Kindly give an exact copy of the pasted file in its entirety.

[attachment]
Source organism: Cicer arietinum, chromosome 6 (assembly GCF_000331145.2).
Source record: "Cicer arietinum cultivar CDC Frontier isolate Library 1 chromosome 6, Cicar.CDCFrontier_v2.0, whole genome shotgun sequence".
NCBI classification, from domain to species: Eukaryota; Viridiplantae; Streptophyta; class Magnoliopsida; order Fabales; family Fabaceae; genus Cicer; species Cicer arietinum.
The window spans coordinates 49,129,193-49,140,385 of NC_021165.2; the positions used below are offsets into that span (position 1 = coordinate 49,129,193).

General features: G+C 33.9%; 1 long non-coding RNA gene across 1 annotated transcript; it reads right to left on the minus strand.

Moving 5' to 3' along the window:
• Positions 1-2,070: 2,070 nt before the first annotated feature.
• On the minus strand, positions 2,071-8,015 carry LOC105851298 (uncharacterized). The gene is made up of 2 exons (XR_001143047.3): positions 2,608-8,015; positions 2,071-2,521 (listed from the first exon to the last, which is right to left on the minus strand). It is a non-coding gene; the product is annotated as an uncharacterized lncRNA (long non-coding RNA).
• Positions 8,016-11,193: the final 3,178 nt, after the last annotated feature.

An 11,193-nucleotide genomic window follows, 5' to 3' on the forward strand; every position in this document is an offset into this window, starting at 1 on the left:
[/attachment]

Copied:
Source organism: Cicer arietinum, chromosome 6 (assembly GCF_000331145.2).
Source record: "Cicer arietinum cultivar CDC Frontier isolate Library 1 chromosome 6, Cicar.CDCFrontier_v2.0, whole genome shotgun sequence".
NCBI classification, from domain to species: Eukaryota; Viridiplantae; Streptophyta; class Magnoliopsida; order Fabales; family Fabaceae; genus Cicer; species Cicer arietinum.
The window spans coordinates 49,129,193-49,140,385 of NC_021165.2; the positions used below are offsets into that span (position 1 = coordinate 49,129,193).

General features: G+C 33.9%; 1 long non-coding RNA gene across 1 annotated transcript; it reads right to left on the minus strand.

Moving 5' to 3' along the window:
• Positions 1-2,070: 2,070 nt before the first annotated feature.
• On the minus strand, positions 2,071-8,015 carry LOC105851298 (uncharacterized). The gene is made up of 2 exons (XR_001143047.3): positions 2,608-8,015; positions 2,071-2,521 (listed from the first exon to the last, which is right to left on the minus strand). It is a non-coding gene; the product is annotated as an uncharacterized lncRNA (long non-coding RNA).
• Positions 8,016-11,193: the final 3,178 nt, after the last annotated feature.

An 11,193-nucleotide genomic window follows, 5' to 3' on the forward strand; every position in this document is an offset into this window, starting at 1 on the left: